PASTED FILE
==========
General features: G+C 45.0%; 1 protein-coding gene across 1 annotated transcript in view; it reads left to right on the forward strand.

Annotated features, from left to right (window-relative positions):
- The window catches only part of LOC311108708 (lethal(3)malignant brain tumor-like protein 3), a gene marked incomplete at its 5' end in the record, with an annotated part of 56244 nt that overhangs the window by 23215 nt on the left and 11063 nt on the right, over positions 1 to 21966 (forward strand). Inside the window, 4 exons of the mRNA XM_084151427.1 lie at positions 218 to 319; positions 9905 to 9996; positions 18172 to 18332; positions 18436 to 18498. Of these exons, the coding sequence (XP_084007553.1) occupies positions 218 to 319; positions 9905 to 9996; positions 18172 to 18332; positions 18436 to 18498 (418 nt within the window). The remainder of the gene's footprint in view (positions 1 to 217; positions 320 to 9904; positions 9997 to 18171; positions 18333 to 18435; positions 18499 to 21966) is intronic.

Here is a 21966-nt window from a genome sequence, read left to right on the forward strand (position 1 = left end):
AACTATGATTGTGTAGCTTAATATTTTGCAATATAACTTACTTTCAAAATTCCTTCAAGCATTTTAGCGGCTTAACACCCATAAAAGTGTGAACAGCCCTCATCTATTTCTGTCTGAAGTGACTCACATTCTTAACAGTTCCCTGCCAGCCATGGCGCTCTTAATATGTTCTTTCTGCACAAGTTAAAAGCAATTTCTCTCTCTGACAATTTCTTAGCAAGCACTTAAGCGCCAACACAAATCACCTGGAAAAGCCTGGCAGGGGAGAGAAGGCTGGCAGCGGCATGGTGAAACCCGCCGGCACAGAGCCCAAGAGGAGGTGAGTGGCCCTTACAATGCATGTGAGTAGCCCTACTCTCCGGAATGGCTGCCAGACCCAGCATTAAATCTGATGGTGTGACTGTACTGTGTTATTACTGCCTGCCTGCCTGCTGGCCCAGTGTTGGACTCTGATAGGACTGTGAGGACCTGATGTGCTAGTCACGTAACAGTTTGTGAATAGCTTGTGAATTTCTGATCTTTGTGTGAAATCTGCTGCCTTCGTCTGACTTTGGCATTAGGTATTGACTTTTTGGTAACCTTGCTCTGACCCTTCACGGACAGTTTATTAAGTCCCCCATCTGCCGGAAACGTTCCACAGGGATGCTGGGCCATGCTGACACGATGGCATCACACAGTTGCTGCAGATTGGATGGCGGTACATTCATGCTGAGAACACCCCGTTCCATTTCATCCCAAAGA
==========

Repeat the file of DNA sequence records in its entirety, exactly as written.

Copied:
General features: G+C 45.0%; 1 protein-coding gene across 1 annotated transcript in view; it reads left to right on the forward strand.

Annotated features, from left to right (window-relative positions):
- The window catches only part of LOC311108708 (lethal(3)malignant brain tumor-like protein 3), a gene marked incomplete at its 5' end in the record, with an annotated part of 56244 nt that overhangs the window by 23215 nt on the left and 11063 nt on the right, over positions 1 to 21966 (forward strand). Inside the window, 4 exons of the mRNA XM_084151427.1 lie at positions 218 to 319; positions 9905 to 9996; positions 18172 to 18332; positions 18436 to 18498. Of these exons, the coding sequence (XP_084007553.1) occupies positions 218 to 319; positions 9905 to 9996; positions 18172 to 18332; positions 18436 to 18498 (418 nt within the window). The remainder of the gene's footprint in view (positions 1 to 217; positions 320 to 9904; positions 9997 to 18171; positions 18333 to 18435; positions 18499 to 21966) is intronic.

Here is a 21966-nt window from a genome sequence, read left to right on the forward strand (position 1 = left end):
AACTATGATTGTGTAGCTTAATATTTTGCAATATAACTTACTTTCAAAATTCCTTCAAGCATTTTAGCGGCTTAACACCCATAAAAGTGTGAACAGCCCTCATCTATTTCTGTCTGAAGTGACTCACATTCTTAACAGTTCCCTGCCAGCCATGGCGCTCTTAATATGTTCTTTCTGCACAAGTTAAAAGCAATTTCTCTCTCTGACAATTTCTTAGCAAGCACTTAAGCGCCAACACAAATCACCTGGAAAAGCCTGGCAGGGGAGAGAAGGCTGGCAGCGGCATGGTGAAACCCGCCGGCACAGAGCCCAAGAGGAGGTGAGTGGCCCTTACAATGCATGTGAGTAGCCCTACTCTCCGGAATGGCTGCCAGACCCAGCATTAAATCTGATGGTGTGACTGTACTGTGTTATTACTGCCTGCCTGCCTGCTGGCCCAGTGTTGGACTCTGATAGGACTGTGAGGACCTGATGTGCTAGTCACGTAACAGTTTGTGAATAGCTTGTGAATTTCTGATCTTTGTGTGAAATCTGCTGCCTTCGTCTGACTTTGGCATTAGGTATTGACTTTTTGGTAACCTTGCTCTGACCCTTCACGGACAGTTTATTAAGTCCCCCATCTGCCGGAAACGTTCCACAGGGATGCTGGGCCATGCTGACACGATGGCATCACACAGTTGCTGCAGATTGGATGGCGGTACATTCATGCTGAGAACACCCCGTTCCATTTCATCCCAAAGA